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Didi Callahan

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Top 10 Reasons to Purchase a Young Event Horse Bred in the U.S.

The winner of the inaugural US Event Horse Futurity: Double Diamond C (Diacontinus x Lois Lane CBF), a Hanoverian gelding bred and owned by Laurie Cameron DVM, and trained and ridden by Maya Black. He finished with a score of 88.22. Photo by Allie Conrad courtesy of the US Event Horse Futurity.

Why purchase a young event horse bred in the U.S. rather than importing? Here are 10 reasons:

1. U.S. breeders have access to and use the same stallions that are available in Europe. You no longer need to leave the U.S. to find offspring sired by the top eventing sires in the world!

2. The U.S. has access to the largest Thoroughbred mare base anywhere else in the world. Why do other countries use Thoroughbred stallions instead of Thoroughbred mares? Because they don’t have the mare base that we do.

3. If you buy a foal, you can raise it and handle it from the very beginning. The final result is up to you and is a reflection of your horsemanship skills and your time investment. You and your horse will be a team.

4. The youngsters are already adapted to our climate and soil. Feet and legs develop on the ground conditions that they will live and compete on.  More often than not, what you see is what you get. There is no transition period ( which can take up to to a year) to see how the imported horse will adapt to the footing and/or shoeing style in the U.S. — or even if they will adapt successfully. 

5. A horse that has grown up in the U.S. has had time to develop immunity (maternal transfer, vaccinations, natural exposure over time) compared to the “all at once” scenario when an imported horse hits the U.S. soil.

6. You can use the veterinarian of your choice for the pre-purchase exam. There is a clear understanding of your needs and wants, as well as transparency with the findings.

7. There is no pressure to find the perfect horse or at least come home with something. It is easier to get a second opinion on a finding — or walk away.

8. Lease to purchase options are often an acceptable path if a questionable issue becomes apparent on a pre-purchase exam in the U.S. That is an unlikely scenario for an imported horse – which at the very least one would still have to pay the shipping, import fees and possibly transport back if things don’t work out.

9.  It is easier/possible to get a complete history (medical treatments, competitions, etc.) here in the U.S. than in Europe.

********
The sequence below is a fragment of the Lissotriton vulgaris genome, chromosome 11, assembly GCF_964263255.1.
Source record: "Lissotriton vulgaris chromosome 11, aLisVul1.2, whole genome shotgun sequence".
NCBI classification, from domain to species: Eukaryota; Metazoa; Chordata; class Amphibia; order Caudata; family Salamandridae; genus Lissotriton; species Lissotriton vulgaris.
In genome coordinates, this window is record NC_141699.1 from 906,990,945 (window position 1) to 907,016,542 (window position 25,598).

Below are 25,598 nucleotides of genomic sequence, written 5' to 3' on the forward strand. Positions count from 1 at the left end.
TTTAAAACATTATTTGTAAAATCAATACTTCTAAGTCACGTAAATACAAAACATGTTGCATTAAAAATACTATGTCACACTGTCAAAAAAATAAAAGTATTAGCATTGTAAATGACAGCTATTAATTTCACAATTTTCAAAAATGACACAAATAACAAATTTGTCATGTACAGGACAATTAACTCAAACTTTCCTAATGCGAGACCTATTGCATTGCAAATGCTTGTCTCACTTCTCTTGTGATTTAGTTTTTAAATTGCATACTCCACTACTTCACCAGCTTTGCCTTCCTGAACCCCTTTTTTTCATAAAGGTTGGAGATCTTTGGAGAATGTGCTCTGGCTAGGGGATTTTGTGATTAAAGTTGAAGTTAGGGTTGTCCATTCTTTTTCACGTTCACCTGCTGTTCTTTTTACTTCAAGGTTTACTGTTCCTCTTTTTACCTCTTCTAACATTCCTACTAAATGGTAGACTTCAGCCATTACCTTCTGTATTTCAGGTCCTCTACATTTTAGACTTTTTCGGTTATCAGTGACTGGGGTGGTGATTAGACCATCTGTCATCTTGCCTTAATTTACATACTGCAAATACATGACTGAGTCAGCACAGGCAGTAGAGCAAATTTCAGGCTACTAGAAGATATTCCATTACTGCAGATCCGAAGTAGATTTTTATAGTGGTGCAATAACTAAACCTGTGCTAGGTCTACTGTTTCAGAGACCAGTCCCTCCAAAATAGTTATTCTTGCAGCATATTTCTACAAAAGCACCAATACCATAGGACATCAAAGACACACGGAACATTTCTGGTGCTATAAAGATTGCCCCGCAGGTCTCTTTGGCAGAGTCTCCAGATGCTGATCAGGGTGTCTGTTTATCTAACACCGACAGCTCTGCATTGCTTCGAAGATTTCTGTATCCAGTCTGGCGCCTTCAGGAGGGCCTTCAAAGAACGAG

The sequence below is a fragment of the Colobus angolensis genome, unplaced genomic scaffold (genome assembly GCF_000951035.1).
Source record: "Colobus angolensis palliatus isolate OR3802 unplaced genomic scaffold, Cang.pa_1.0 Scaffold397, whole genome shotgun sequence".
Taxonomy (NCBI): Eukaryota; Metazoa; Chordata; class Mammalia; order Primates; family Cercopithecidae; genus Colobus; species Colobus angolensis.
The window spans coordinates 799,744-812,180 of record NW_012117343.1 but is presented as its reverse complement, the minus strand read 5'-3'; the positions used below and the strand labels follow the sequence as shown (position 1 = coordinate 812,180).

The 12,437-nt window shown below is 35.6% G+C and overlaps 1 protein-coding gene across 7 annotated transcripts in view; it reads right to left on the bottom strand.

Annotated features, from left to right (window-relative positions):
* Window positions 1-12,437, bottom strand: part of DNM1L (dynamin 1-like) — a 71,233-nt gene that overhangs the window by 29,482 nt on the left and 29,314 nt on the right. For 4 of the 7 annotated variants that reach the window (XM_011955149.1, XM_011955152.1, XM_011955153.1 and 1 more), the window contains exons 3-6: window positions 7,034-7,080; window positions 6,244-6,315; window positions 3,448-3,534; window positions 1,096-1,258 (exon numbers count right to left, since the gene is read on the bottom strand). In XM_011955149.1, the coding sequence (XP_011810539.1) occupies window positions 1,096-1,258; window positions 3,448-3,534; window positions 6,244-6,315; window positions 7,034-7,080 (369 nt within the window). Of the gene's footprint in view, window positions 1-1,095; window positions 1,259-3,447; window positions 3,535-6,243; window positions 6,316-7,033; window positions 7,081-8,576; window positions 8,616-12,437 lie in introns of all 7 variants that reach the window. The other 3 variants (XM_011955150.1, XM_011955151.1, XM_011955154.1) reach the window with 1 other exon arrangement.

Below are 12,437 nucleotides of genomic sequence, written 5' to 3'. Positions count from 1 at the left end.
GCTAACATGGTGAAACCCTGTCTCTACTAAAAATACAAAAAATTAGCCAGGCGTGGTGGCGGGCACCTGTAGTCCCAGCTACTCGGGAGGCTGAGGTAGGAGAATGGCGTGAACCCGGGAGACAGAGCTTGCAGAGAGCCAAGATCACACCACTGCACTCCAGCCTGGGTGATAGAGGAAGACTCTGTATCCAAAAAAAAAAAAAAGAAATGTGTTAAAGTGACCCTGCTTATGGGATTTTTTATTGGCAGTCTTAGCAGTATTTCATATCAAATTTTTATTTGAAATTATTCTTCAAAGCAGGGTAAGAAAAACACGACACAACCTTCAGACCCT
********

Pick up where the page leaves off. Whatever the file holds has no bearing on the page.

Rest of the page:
10. You have the opportunity to purchase a top horse (not one that has already been passed over). Now that event horse breeding is its own “entity,” the best horses are often purchased privately, and are never on the open market. They rarely leave their home country.  

And although we titled this the “top 10 reasons,” perhaps the most important is really ….

11. That purchasing or involving oneself in a U.S.-bred horse can start a person on a lifelong journey of teamwork with a breeder to produce the U.S. horses that can represent our sport at the highest levels. Not only will you support U.S. breeders and trainers, but you also will be part of a pipeline that can supply our sport with the horses of the future.

More resources: The U.S. Event Horse Futurity is an exciting program to support U.S. purpose event bred horses and the young horse trainers that have the talent to develop them. For more information about this program please see the website at www.theuseventhorsefuturity.com and be sure to follow them on Facebook and Instagram. Entries for the 2020 US Event Horse Futurity are open through Jan. 1, 2020 (download the application here) and we can’t wait to see next year’s class! For more information contact [email protected].

The 2019 US Event Horse Futurity Report

The winner of the inaugural US Event Horse Futurity: Double Diamond C (Diacontinus x Lois Lane CBF), a Hanoverian gelding bred and owned by Laurie Cameron DVM, and trained and ridden by Maya Black. He finished with a score of 88.22. Photo by Allie Conrad.

Almost a year ago an idea was put forth to put some money on the line and take a group of unstarted U.S. purpose event bred 3-year-olds to develop, qualify and compete at the 2019 Young Event Horse Championships East at Fair Hill International in October. While some argue that you never know what you have with a 3- or 4-year-old, a handful of dedicated people decided to give it a go, and document the journey.